For a long time, the Indian Education System was considered outdated since it had clung to the traditional methods of teaching, and it was only by accident that they adopted a more digital way of teaching to cope with the restrictions brought on by the Covid-19. After the Pandemic most schools and educational institutions were closed for many months, eventually, they have transitioned to a more digital mode of education.
Adapting to modern teaching and learning is essential in modern education. Nonetheless, how ready is CBSE, as well as other state boards, for this digital revolution? There’s a long way to go in the Indian education system, but MP Board, catering to this requirement, has adapted the TabLab, an integrated digital learning ICT lab and a tablet-based digital library designed specifically for government schools. The program simplifies the use of tablets for government schools for digital education, providing offline content according to state standards and in their local languages. A variety of digital content is available on the tablets, including multimedia animated content, videos of project and activity ideas, and a digital book library.
Why Should Indian Education Go Digital?
In adopting digital content and online methods of teaching, the Indian education system is taking a step forward. Besides the convenience of catching up on classes missed during the pandemic, what other advantages do schools derive from going digital?
- By providing better content access to teachers, it increases the efficiency of teaching and student engagement
- Lesson planning and classroom management become more effective
- In today’s fast-paced world, results are expected within seconds, so digital learning caters to this current state of affairs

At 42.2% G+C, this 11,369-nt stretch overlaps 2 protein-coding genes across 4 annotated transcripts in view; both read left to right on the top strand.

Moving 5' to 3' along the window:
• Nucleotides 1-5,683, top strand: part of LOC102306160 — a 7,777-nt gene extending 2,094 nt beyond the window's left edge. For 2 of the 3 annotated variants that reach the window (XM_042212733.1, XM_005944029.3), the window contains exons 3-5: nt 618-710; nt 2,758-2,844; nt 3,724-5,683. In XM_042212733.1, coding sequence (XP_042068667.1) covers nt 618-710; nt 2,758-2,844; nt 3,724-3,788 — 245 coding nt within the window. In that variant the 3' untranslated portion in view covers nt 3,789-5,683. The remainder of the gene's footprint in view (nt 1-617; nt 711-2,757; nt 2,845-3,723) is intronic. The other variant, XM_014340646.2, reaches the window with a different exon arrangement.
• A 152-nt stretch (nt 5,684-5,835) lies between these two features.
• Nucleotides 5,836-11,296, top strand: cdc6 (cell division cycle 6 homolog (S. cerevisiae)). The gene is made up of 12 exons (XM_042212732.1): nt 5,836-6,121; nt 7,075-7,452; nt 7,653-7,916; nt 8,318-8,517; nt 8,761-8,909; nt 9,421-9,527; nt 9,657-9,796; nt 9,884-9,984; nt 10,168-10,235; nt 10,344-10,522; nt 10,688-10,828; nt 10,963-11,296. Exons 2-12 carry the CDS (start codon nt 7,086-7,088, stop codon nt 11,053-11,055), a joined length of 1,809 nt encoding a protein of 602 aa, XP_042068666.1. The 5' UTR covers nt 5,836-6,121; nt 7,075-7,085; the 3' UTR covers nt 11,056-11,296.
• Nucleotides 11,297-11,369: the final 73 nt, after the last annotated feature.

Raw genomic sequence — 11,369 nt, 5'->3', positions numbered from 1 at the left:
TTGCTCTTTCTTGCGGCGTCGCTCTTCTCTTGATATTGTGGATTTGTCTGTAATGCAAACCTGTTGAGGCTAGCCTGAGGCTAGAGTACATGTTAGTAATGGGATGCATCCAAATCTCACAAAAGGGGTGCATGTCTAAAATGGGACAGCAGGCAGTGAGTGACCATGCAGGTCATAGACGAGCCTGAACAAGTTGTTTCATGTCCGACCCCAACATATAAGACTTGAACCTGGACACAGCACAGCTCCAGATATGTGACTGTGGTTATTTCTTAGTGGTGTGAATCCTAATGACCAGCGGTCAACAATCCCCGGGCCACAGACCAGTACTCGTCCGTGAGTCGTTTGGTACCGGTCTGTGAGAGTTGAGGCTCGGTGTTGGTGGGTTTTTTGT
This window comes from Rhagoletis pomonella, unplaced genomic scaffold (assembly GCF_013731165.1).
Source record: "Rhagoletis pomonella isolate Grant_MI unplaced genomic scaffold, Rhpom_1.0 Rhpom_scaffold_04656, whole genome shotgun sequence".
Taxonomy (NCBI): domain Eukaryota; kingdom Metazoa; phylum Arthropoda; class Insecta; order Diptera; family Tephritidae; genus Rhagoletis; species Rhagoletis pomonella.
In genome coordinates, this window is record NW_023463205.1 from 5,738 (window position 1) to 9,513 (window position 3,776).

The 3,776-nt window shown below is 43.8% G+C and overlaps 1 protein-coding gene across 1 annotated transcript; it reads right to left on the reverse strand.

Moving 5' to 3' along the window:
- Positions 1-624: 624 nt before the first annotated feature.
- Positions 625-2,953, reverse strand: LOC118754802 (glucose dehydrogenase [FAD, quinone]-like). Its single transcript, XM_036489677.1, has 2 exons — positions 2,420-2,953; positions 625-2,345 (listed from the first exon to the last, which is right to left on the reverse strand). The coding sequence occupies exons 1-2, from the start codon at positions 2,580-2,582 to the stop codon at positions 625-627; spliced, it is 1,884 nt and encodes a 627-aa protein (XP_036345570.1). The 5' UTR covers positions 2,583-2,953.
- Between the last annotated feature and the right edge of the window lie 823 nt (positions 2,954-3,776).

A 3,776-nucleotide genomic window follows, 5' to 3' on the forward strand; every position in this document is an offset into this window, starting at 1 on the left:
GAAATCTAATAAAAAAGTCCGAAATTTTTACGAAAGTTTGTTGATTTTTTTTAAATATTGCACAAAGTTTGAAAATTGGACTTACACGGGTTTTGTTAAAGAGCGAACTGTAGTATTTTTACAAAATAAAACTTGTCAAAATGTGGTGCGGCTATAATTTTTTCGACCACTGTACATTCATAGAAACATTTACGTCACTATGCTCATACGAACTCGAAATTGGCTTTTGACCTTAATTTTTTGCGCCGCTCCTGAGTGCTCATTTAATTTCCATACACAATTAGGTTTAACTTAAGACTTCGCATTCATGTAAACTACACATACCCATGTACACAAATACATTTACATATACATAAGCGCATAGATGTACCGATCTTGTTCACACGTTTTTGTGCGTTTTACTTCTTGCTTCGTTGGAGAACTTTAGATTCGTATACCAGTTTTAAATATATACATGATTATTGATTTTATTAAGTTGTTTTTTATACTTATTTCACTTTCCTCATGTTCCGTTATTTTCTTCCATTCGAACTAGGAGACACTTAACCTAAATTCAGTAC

- It also helps to improve the critical thinking aspect in the children
Consequently, with this change, the education system moves from a teacher-centric to a student-centric approach. According to the analysis and detailed insights in a report, factors like training and ecosystem engagement, as well as addressing the lack of access to devices and the internet, is an effective way to increase uptake of digital learning in education. As a result of its recognition of the complexity and diversity of the Indian education system, the report provides guidance on a comprehensive set of guidelines that enable any school, district or state to take full advantage of digital learning.
In a similar fashion to the MP Board, other state boards are utilizing digital-based learning. For instance, iDream Education offers interactive and engaging digital content for smart classes in the schools of Rajasthan Board. Content for Smart Class follows Rajasthan Board content guidelines for the classes 1st to 12th and is available in both Hindi and English.
We can therefore safely assume that it is best for Indian schools to go digital since the modern education system is dynamic and requires teachers to change, learn, and grow along with their students. For digital education to take off in India, an ecosystem of public, private, and social sector players needs to be brought together under a comprehensive strategic vision; and administrations, schools, and teachers need to be equipped with the tools, approaches, and training necessary to unlock its benefits. Let’s hope that even after the schools are reopened, the education system will combine and adapt to the best properties of traditional schooling and digital learning.
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